“I’ve always wanted a career that I could be proud of, where I could benefit others and show my kids that anything is possible with a little hard work and motivation. I was lucky that Heddwen has always mentored talented and intelligent women. Watching some of the great women she brought into the lab grow and achieve independent success served as an incubator for my own professional and social growth. There is such a tricky balance with achieving professional success and managing a family. I saw Heddwen successfully navigate those challenges and it showed me that you can be successful and also have balance. The environment that she fostered gave me so many great role models in addition to her own example, ladies like Dr. Maggie Diamond-Stanic and Dr. Qi Cai, and all of them helped me on my own path,” said Romero-Aleshire.

Brooks recently graduated MD/PhD student Dr. Megan Sylvester, who gave birth to her first daughter in the middle of both the doctoral portion of her dual degree program and the COVID-19 pandemic. Brooks not only helped Sylvester to grow as a researcher, but she also provided her with support to pursue her goals to become a mother.

“One of the main reasons I chose UArizona for my MD/PhD training was because of the number of women in leadership positions at this university. This was the first program where I interviewed one-on-one with a woman, and it left me feeling more confident and inspired to pursue my training than ever before,” Sylvester said. “Ironically, that same woman ended up having a much larger impact on my career as she became my PhD mentor. Dr. Brooks has always pushed me to be the best scientist possible while also offering grace and guidance as I navigated pregnancy and motherhood in the midst of my PhD training. I’m not sure I fully understood how important it was to have female mentors in science until having my daughter - I can only hope to continue this cycle of support for future mentees as I start my own career in coming years.”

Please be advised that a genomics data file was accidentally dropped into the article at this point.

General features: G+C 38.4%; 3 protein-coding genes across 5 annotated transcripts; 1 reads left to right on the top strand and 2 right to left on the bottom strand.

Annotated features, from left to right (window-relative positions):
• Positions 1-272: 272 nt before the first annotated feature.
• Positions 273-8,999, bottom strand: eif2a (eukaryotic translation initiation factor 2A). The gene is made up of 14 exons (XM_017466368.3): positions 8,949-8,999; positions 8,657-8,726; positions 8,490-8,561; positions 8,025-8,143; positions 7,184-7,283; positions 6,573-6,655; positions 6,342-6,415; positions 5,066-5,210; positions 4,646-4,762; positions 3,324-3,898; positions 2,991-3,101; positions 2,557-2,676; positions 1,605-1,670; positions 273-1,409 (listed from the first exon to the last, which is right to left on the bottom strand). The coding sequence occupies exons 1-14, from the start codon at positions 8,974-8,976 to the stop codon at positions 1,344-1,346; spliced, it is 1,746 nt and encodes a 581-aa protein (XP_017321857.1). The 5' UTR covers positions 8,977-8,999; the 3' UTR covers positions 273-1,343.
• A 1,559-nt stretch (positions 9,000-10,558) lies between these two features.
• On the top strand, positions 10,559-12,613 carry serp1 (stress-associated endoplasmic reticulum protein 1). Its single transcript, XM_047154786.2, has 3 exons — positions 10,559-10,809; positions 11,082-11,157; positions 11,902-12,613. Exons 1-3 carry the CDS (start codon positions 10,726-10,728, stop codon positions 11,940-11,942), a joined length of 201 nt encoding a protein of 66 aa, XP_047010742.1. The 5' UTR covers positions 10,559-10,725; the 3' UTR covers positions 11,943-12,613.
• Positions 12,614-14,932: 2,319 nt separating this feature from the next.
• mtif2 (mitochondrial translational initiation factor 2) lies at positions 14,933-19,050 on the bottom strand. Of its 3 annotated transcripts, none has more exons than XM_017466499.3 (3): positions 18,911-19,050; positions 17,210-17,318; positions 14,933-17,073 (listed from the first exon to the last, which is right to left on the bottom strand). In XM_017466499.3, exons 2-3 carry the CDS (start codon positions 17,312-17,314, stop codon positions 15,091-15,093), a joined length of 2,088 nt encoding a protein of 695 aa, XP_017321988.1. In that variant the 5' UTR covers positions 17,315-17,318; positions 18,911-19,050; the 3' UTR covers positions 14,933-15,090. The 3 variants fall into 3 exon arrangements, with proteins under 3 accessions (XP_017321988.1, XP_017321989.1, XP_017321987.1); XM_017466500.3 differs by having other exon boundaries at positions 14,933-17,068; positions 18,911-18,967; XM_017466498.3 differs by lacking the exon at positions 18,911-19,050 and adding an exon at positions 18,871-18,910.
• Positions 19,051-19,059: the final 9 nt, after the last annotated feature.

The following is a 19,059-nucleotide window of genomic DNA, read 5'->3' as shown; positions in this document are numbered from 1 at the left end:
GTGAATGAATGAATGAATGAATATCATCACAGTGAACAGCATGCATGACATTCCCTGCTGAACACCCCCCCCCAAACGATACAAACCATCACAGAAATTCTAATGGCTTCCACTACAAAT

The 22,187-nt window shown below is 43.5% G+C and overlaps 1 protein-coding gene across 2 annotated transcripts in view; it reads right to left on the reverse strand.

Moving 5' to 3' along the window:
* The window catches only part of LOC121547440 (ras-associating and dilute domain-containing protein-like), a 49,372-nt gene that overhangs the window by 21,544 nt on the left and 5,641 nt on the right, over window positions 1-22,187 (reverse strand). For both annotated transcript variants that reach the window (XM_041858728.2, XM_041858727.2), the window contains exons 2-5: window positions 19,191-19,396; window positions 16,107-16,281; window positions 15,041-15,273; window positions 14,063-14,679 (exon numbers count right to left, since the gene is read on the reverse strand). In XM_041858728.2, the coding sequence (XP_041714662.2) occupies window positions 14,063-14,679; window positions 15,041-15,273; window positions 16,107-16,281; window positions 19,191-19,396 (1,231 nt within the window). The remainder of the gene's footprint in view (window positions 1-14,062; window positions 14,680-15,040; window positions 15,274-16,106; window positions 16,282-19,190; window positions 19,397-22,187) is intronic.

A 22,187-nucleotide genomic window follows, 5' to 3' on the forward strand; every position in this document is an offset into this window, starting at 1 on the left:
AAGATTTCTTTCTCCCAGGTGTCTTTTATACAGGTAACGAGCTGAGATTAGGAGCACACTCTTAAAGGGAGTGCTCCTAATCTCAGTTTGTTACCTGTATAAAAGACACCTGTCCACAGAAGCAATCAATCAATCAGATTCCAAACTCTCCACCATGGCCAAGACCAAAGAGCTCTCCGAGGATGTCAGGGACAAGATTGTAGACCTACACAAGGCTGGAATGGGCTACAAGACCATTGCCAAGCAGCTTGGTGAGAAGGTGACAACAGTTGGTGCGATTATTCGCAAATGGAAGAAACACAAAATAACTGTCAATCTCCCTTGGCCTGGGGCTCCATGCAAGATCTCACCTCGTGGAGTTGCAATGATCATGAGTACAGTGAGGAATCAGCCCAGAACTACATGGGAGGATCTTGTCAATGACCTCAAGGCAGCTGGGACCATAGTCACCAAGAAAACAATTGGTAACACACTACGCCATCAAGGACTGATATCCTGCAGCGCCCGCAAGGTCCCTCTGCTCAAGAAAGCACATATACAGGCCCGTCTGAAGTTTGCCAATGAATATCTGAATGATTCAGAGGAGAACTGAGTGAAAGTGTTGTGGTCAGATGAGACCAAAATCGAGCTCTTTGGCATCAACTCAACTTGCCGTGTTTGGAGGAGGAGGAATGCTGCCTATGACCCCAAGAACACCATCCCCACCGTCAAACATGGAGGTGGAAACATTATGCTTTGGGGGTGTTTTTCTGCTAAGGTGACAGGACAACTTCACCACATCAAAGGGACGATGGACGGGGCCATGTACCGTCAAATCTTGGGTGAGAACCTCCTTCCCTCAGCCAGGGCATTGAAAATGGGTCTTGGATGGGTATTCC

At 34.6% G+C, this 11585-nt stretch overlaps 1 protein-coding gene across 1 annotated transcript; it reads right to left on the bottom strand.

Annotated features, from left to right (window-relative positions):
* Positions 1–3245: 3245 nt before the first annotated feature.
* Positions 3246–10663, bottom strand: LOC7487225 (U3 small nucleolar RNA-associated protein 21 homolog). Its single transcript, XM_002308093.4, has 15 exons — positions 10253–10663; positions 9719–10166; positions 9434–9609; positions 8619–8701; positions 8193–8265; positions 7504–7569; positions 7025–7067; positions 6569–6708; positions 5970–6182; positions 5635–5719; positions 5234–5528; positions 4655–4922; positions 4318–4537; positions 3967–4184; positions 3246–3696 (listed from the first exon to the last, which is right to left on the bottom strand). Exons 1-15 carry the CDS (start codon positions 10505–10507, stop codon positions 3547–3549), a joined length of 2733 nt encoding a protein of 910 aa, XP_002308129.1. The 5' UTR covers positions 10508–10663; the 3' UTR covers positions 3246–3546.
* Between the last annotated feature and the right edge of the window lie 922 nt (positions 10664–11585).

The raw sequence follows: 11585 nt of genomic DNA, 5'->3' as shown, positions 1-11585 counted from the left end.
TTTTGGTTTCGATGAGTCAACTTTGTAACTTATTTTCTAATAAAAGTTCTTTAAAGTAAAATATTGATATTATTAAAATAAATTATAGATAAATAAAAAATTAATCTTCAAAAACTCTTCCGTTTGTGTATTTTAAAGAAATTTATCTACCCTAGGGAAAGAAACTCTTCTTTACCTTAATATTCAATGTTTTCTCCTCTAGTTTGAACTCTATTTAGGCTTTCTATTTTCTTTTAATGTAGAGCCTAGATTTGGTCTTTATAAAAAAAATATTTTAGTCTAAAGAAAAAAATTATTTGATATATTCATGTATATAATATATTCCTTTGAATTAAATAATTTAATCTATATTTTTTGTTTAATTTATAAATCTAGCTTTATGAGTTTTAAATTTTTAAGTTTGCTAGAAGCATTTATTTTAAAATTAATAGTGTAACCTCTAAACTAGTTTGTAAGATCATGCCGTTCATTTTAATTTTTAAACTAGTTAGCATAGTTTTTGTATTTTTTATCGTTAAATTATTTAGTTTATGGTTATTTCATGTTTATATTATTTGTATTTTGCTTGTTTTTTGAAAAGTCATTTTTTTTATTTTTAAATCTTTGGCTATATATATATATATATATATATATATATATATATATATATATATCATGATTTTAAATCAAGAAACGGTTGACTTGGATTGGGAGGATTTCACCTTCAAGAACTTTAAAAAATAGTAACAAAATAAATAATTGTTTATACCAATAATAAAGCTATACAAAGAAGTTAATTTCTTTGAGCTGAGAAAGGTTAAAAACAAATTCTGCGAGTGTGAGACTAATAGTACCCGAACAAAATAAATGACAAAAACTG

Megan Sylvester
Dr. Megan Sylvester

While most people hold the stereotype that women are less productive and focused when they become parents, Brooks disagrees, and raves about Sylvester’s positive scientific transformation after having her daughter.

“Megan really amazed me after having her daughter,” Brooks said. “She was even more focused, driven, and happy. She became incredibly goal-oriented and was able to truly enjoy the scientific research process because she witnessed herself excelling at both being a mom and a scientist.”

Training the next generation of female scientists
Both Sylvester and Brooks have served as invaluable mentors to aspiring MD/PhD student Emma Louis

As part of her undergraduate minor in pharmacology, Louis took several classes taught by Dr. Jennifer Schnellmann, Associate Director of Undergraduate Studies in Pharmaceutical Sciences, whose passion for studying therapeutics infected Louis. The student expressed her desire to gain more experience at the lab bench, so Schnellmann connected her with Brooks. Louis joined the Brooks lab in 2020 at the end of her senior year, and she currently serves as a research technician studying sex differences in T-cell mediated hypertension.

When Louis joined the lab, she considered applying to highly selective MD/PhD programs that current cycle. However, Brooks felt she needed more experience under her belt to be a competitive applicant.